For the observing hijab in front of transgender people question...
Ordinarily, if a woman follows the ruling about wearing hijab in front of non-mahram men, she'll wear it almost continuously outside the home. So, even in the rare case she meets a non-mahram transgender person, she's probably already wearing hijab.
Exceptions arise for things like female bathrooms, ablution rooms (wudu), female-only events, where women might not observe hijab. If she's up tight about things, she could just wait until the transgender person is no longer around.
Some transgender women are "passable" (i.e., you can't readily tell them apart from natal women). Also, identifying pre-transition transgender men would be impossible. Presumably this falls under: "The reward of deeds depends upon the intentions..." (Sahih al-Bukhari 1), i.e., a woman wouldn't be blamed for not observing veil in front of someone she believes is a woman.
It's very rare that this would be a concern in practice. Realistically, a woman would likely make a best guess at the time.
School of thought
Some schools of thought are accepting of transgender people. Shia Islam in Iran is one notable example; see Transsexuality in Iran. A transgender woman will (eventually) be accepted as a woman, so other women will not be required to observe hijab in her presence.
Malaysia (Shafi'i fiqh, Sunni Islam) is at the other extreme, where transgender peoples' gender identities have been known to be rejected. See LGBT rights in Malaysia. If a woman is following these rulings, she would observe hijab in front of transgender women, and probably in front of all transgender people out of caution.
(Also practically, you're less likely to meet observably transgender people in places like Malaysia, where this ruling would apply.)
And finally, what about post-surgery trans-persons (i.e. after surgically changing their physiological features and genitalia)?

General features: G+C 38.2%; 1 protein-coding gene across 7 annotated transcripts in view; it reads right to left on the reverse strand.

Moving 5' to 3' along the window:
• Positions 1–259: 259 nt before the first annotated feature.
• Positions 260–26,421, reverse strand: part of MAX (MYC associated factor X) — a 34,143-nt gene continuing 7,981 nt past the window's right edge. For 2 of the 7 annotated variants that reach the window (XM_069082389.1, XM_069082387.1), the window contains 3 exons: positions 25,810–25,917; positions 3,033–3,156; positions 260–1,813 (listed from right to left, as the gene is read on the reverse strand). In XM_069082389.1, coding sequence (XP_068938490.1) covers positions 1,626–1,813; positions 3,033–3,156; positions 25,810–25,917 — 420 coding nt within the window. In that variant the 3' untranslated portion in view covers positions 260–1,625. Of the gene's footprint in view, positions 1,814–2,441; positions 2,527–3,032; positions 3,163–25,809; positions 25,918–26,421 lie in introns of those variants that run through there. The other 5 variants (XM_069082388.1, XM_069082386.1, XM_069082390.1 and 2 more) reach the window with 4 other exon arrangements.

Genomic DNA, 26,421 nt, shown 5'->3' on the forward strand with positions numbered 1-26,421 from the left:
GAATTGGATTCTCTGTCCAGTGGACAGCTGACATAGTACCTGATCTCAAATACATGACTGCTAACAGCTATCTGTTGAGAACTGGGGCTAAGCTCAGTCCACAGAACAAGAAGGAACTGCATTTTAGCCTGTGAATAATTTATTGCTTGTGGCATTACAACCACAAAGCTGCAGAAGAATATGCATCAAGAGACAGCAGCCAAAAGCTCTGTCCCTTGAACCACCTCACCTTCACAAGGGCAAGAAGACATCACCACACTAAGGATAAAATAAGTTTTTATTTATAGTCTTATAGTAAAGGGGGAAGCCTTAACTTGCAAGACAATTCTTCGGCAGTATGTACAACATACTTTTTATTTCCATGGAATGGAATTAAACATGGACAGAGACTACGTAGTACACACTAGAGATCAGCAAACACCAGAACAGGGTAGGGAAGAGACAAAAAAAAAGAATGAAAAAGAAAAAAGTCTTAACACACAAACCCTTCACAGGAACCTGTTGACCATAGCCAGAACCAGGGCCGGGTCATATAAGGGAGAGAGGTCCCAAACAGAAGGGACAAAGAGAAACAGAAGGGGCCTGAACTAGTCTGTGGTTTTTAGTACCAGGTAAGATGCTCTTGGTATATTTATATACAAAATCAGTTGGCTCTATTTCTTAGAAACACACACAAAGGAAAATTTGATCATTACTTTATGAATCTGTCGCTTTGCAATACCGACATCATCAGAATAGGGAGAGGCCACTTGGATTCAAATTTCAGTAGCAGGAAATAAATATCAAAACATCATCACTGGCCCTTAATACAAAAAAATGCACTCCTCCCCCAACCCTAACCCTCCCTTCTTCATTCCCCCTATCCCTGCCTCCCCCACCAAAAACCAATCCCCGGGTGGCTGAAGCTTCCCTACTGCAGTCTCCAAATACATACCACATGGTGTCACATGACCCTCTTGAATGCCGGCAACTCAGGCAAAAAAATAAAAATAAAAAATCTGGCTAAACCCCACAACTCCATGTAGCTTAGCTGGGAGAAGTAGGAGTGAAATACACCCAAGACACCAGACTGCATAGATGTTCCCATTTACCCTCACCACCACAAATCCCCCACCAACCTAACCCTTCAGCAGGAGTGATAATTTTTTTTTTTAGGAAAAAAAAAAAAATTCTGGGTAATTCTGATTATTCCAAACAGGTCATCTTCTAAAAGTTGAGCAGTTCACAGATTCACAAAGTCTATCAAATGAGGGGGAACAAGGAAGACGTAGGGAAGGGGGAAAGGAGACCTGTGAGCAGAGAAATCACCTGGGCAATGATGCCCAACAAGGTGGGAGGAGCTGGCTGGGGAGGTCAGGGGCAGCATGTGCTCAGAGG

Women don't ordinarily interact with other people's genitals, so I'm not sure what the question is here.
Note: I don't know the attitude of islam towards its members being trans (that would be a different question), but given that muslim individuals may interact with non-muslims they may still encounter trans-people.
There's transgender Muslims around; likely the same proportion of the population as in the West.
Qur'an 24:31 includes an exception for covering in front of males with no physical desire:
And tell the believing women to reduce [some] of their vision and guard their private parts and not expose their adornment except that which [necessarily] appears thereof and to wrap [a portion of] their headcovers over their chests and not expose their adornment except to their husbands, their fathers, their husbands' fathers, their sons, their husbands' sons, their brothers, their brothers' sons, their sisters' sons, their women, that which their right hands possess, or those male attendants having no physical desire, or children who are not yet aware of the private aspects of women. And let them not stamp their feet to make known what they conceal of their adornment. And turn to Allah in repentance, all of you, O believers, that you might succeed.
Haneef (2011) (pdf) wrote that this may be applicable in the case of transgender women:
Ghayr uli al-irbah, according to some erudite exegetes were those effeminate men with no feelings of desire towards women.
giving the references: Muhammad ibn Ahmad al-Qurtubi, al-Jami'li Ahkam al-Qur'an (Beirut: Ihya al-Turath al-Arabi, n.d), 12, 234; Muhammad ibn Jarir al-Tabari, Jami' al-Bayan fi Tafsir al-Qur'an (Bierut: Dar al-Fikr al-Ma'rifah, n.d), 19, 163; Isma'il Abi Fida Ibn Kathir , Tafsir al-Qur'an al-Azim (Riy ad: Maktabat al-Riyad al-Hadithah, n.d), 6, 48.